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 Table of Contents  
ORIGINAL ARTICLE- ROUNDTABLE
Year : 2017  |  Volume : 2  |  Issue : 4  |  Page : 134-137

Extent of multisectoral participation for noncommunicable diseases: Outcomes of roundtable discussions during world noncommunicable diseases congress


1 Department of Community Medicine, School of Public Health, Postgraduate Institute of Medical Education and Research, Chandigarh Administration, India
2 NHM, Chandigarh Administration, India

Date of Web Publication22-Feb-2018

Correspondence Address:
Rahul Gogia
School of Public Health, Postgraduate Institute of Medical Education and Research, Chandigarh
India
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Source of Support: None, Conflict of Interest: None


DOI: 10.4103/jncd.jncd_52_17

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  Abstract 


India was first in delineating Global Action Plan in 2013 with the monitoring framework having specific targets and indicators to overcome noncommunicable diseases (NCDs) burden, which entails the requirement of vital phase that is multisectoral participation of different sectors for its implementation. Therefore, for involving different sectors, there is a requirement of the multisectoral action plan which can be helpful in providing the environment of buttress footprint, i.e., all stakeholders can draw on their collective core accomplishment to create a more comprehensive deck of potential in achieving a common goal. Initial case study was done through interviewing total 28 stakeholders to analyze the situation, perspective, and the extent of the participation of the different stakeholders from various sectors, toward the multisectoral participation in Chandigarh using World Health Organization (WHO) NCD map tool. Following the case study analysis, roundtable meeting was done; total 21 stakeholders participated in meeting, which was moderated by the WHO Coordinator NCD, SEARO region. Results of the case study assessing the multisectoral participation in Chandigarh and outcomes of the roundtable are presented in this manuscript. Case study emanates that majority of the stakeholders answering lack of coordination mainly affecting the success of any program and outcomes of the roundtable meeting underlined the requirement of proper coordination mechanism, strengthening of surveillance, implementation, monitoring and evaluation of NCD programs, political will by advocacy, and its prioritization.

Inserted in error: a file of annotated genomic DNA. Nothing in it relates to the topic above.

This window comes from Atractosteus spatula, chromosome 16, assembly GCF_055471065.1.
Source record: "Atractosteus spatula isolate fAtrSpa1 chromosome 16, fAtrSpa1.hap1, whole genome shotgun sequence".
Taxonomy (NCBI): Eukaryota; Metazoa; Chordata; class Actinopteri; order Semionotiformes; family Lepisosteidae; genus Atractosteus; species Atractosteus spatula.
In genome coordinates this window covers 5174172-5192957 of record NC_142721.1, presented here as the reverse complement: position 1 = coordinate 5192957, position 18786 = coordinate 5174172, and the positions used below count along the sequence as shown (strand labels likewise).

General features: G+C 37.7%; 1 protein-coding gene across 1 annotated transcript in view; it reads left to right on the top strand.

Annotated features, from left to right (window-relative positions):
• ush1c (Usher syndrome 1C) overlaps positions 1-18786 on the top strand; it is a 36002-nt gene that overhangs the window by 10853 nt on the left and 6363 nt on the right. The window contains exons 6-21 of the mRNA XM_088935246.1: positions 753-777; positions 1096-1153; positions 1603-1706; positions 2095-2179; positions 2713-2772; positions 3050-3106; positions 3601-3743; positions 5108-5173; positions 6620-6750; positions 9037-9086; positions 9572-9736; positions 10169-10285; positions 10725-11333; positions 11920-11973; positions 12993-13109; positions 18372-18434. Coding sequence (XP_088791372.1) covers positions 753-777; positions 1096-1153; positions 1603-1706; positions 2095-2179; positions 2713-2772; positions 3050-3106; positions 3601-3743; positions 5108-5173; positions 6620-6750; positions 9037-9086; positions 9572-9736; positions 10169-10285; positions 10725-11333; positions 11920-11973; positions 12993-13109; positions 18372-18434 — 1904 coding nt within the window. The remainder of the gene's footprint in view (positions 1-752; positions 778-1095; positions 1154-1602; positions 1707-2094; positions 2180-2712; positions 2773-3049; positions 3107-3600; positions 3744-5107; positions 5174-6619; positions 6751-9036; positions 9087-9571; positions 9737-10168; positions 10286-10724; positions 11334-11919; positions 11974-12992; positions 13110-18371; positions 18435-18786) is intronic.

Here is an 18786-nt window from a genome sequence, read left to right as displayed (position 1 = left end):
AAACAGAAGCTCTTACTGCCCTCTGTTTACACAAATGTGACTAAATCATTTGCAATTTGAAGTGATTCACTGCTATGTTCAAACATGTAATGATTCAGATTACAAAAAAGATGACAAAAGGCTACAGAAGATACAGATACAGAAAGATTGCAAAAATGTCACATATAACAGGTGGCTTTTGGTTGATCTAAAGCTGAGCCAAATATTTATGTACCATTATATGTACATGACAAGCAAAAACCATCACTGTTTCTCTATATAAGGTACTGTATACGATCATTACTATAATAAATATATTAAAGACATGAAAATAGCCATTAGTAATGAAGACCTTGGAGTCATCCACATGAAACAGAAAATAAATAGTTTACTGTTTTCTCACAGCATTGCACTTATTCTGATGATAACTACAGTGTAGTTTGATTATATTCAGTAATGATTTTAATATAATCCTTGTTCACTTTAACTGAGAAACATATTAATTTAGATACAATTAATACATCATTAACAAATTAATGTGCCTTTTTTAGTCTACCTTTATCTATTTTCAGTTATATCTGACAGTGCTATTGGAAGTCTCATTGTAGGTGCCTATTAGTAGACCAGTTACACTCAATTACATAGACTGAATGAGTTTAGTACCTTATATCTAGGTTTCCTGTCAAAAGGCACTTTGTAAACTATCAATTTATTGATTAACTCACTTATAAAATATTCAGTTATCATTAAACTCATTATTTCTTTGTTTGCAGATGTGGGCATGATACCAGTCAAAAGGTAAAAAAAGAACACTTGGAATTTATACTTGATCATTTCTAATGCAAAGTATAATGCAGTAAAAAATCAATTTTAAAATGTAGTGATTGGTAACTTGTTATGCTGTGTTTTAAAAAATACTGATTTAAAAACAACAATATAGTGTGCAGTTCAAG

Keywords: Multisectoral coordination, National Multisectoral Action Plan, noncommunicable diseases, stakeholders


How to cite this article:
Gogia R, Jeet G, Thakur J S, Garg A. Extent of multisectoral participation for noncommunicable diseases: Outcomes of roundtable discussions during world noncommunicable diseases congress. Int J Non-Commun Dis 2017;2:134-7

How to cite this URL:
Gogia R, Jeet G, Thakur J S, Garg A. Extent of multisectoral participation for noncommunicable diseases: Outcomes of roundtable discussions during world noncommunicable diseases congress. Int J Non-Commun Dis [serial online] 2017 [cited 2019 Sep 21];2:134-7. Available from: http://www.ijncd.org/text.asp?2017/2/4/134/225983




  Introduction Top


Noncommunicable diseases (NCDs) rising situation is alarming as they are having direct and indirect effects on health of the public, economy, and resources of nation.[1] India was first in delineating National Monitoring Framework for NCDs with 10 targets and 25 indicators to overcome the burden of NCDs that requires multisectoral participation.[2] An example of UK Department of Health and Food Standards Agency which including the other stakeholders sensed the burden of increasing of NCDs majorly due to salt content. This made them do something to bring down the salt content for unlacing the preventable burden. Therefore to decrease the salt usage among population in UK, Department of Health and Food agency coordinated with other key stakeholders like impression maker, drivers of salt consumption, also the industry and consumers. Following the multisectoral approach, food stock was reformulated from all sectors/departments. Concomitantly, 8-year mass awareness campaign was allied to make people recognize health risk associated with high salt consumption along with the multisectoral approach. This resulted in 90 past formal commitments by food sectors, the projecting reduction in a salt consumption by 1/3rd, and further, 43% of the population in 2009 got practicality of the salt intake recommendation.[3]